Review: Palmer Girl, by Dawn Klinge

book coverSynopsis

When insurance tycoon, Cornelius Nordeman, is recruited to work for the Exposition Corporation, the New Yorker brings his family to live at the Palmer House Hotel, far away from any reminders of a recent tragedy. He’s hopeful this move will offer respite from his family’s grief. Elizabeth Nordeman, his daughter, has something to prove, which leads her to seek work as a florist at Marshall Field’s, Chicago’s finest department store. John Lewis knows something is different and intriguing about the new florist he hired. When his boss, Marshall Field, informs him that Elizabeth is the Nordeman heiress, his job suddenly becomes more complicated–especially when he finds himself falling for her. On the eve of the Columbian Exposition of 1893, Chicago prepares to prove that it’s a first-class city, and the brightest minds from around the country will plan the most spectacular fair the world has seen. The World’s Fair will bring change and innovation into a society bound tightly by class and tradition. Elizabeth’s heart longs to push against those boundaries, so what’s holding her back?

Review

Disclaimer: Although I received a copy of this book from the author and JustRead Publicity Tours, the words and opinions below are my own.

I have many casual interests, but two are the Gilded Age and the Columbian Exposition of 1893. Because of those, Palmer Girl grabbed my attention even though I’d not read anything by Dawn Klinge, and it’s self-published. Hey, life is full of new experiences, and new experiences is part of what makes this book great to read. Elizabeth steps out of her world, despite her mother’s wishes, and John has already left the family farm when we meet him. Continue reading

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Gift Book Review: Choose Joy

Choose Joy book coverInformation

Relax and enjoy a creative approach to gratitude with this beautiful coloring book for adults filled with breathtaking illustrations and inspirational quotes from writers, hymns, and Scripture.

In today’s hectic, stress-filled world, taking stock of our blessings and truly experiencing gratefulness isn’t always easy, but this coloring book offers a beautiful and unique way to find moments of peace and quiet to meditate on gratitude. Each beautifully illustrated page features an original design from one of seven talented artists that illustrates a corresponding quote.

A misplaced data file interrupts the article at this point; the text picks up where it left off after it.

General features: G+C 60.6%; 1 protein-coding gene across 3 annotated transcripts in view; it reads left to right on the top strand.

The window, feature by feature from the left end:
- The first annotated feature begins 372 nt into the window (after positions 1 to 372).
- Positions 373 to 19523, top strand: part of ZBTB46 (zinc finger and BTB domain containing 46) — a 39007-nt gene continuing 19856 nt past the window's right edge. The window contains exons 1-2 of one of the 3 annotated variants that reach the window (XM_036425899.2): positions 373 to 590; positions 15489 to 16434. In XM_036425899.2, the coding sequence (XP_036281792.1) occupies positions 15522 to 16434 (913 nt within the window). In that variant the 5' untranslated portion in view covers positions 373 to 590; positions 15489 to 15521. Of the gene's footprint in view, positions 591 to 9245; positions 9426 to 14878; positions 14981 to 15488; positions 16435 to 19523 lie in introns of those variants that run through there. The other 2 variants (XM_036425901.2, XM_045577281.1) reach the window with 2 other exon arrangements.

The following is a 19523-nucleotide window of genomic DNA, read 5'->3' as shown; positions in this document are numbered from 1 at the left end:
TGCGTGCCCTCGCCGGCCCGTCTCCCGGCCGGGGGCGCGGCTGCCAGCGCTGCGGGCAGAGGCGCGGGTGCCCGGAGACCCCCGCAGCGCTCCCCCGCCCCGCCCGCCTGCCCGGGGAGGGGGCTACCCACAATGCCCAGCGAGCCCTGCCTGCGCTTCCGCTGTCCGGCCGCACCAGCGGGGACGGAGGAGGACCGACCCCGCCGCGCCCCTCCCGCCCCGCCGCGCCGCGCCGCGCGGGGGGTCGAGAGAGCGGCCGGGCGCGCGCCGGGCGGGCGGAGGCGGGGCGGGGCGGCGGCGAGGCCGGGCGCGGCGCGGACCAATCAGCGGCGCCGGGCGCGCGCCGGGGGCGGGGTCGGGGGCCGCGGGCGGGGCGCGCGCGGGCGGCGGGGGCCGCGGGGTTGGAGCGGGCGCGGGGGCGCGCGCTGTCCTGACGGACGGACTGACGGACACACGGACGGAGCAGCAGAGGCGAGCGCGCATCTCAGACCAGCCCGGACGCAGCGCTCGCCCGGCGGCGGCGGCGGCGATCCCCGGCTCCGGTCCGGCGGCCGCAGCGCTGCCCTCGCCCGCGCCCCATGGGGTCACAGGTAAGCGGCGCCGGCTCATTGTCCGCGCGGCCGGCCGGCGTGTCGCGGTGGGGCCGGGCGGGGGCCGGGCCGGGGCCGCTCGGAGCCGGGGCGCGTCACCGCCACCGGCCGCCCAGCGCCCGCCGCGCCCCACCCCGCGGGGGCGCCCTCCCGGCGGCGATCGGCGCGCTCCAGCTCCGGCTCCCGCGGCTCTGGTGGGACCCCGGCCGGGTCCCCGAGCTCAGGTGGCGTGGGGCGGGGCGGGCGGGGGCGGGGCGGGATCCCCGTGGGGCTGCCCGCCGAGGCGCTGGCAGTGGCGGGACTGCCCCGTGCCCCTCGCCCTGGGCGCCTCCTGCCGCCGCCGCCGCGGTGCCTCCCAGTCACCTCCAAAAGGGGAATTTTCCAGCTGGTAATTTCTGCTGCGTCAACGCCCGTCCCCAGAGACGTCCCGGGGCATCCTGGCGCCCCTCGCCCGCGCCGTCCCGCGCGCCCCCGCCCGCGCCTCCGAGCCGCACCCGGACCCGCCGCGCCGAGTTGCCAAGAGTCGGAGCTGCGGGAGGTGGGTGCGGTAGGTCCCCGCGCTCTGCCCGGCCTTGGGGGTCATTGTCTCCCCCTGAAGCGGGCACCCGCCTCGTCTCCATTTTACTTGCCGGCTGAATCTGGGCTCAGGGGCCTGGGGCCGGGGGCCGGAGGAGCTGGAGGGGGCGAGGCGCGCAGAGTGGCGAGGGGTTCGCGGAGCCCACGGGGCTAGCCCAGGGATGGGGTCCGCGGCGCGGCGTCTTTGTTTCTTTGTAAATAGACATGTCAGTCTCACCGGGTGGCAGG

Features include:

  • Large format 9.75″ x 9.75″ (25x25cm) pages
  • 45 single-sided coloring pages
  • High quality, bright white paper stock–heavy enough to use pencils, pens, or markers
  • Quotes from the Bible, hymns, and variety of inspirational writers, such as Charles Stanley, Henry Ward Beecher, Maya Angelou, Louisa May Alcott, Martin Luther King Jr., Shauna Niequist, Bob Goff, G.K. Chesterton, Mr. Rogers, and more
  • A link to the “Gratefulness” playlist to help set the mood for worship, contemplation, creative expression, and a spirit of gratitude
  • Illustrations by Holly Camp, Jennifer Tucker, Ann-Margret Hovsepian, Katie Howe, Laura Marshall, Bridget Hurley, and Radha Carlson–all artists previously featured in the bestselling Whatever Is Lovely and Everything Beautiful.

Review

Disclaimer: Although I received a copy of this book from the publisher, the words and opinions below are my own.

Let’s face it: 2020 has not been a stellar year. Some had it better than others, admittedly, while some had it much worse. In some ways, my household was fortunate as my husband was considered front-line (he’s a physical therapist) and kept working, and I work from home. Our income dipped a bit, but not considerably, and neither of us became ill. The year didn’t start great for us, however. My father-in-law died on New Year’s Day after a battle with pancreatic cancer.

So, who doesn’t need a break filled with joy? Probably no one, and that need is why I looked at this coloring book from WaterBrook’s new line of Christian gift books. I came late to the world of adult coloring, by a good couple of years. I didn’t get it. Until one day I gave it a try. Now, I have coloring books and pencils everywhere. Even my Bible is a journaling/coloring Bible.

My coloring efforts

The reviewer’s efforts

I LOVE Choose Joy. The only downside I can find is that it’s a bit too big to throw in a bag and take with me. But I like that the paper is strong, and that the designs vary in style and design. You can color everything from stained glass to birds to… cupcakes. The designs contain plenty of clear space to fill with color (I don’t care for too much shading in a design), and most will entice you to vary the colors you use as well. On the reverse of each page, you’ll find information and context about the quote used and its author. Oh, and the pages are detachable so feel free to remove your finished artwork and display it in a place of prominence. That way, when 2020 has you down, you can look to it to remind you to always Choose Joy.

Disclaimer: Although I received a copy of this book from the publisher, the words and opinions above are my own.

Product Information

Publisher: Ink and Willow

Publication Date: 22 September 2020

Book Information

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Review: The Light at Wyndcliff, by Sarah E. Ladd (blog tour with giveaway)

The Light at Wyndcliff
by Sarah E. Ladd

Publication Date: October 13, 2020
Thomas Nelson
Paperback & eBook; 352 Pages

Series: The Cornwall Novels, Book 3
Genre: Historical Romance/Regency/Christian

 

 

Set in 1820s Cornwall, this Regency romance evokes the captivating worlds and delicious dramas of Jane Austen, Daphne DuMaurier, and Winston Graham.

Raised on the sprawling and rugged Wyndcliff Estate near the dangerous coast of South Cornwall, Evelyn Bray lives with her grandfather, a once-wealthy man reduced to the post of steward. Evelyn is still grieving her father’s death and her mother’s abandonment when a passing ship is dashed against the rocks. The only survivors, a little girl and her injured mother, are rescued and brought to Wyndcliff Hall.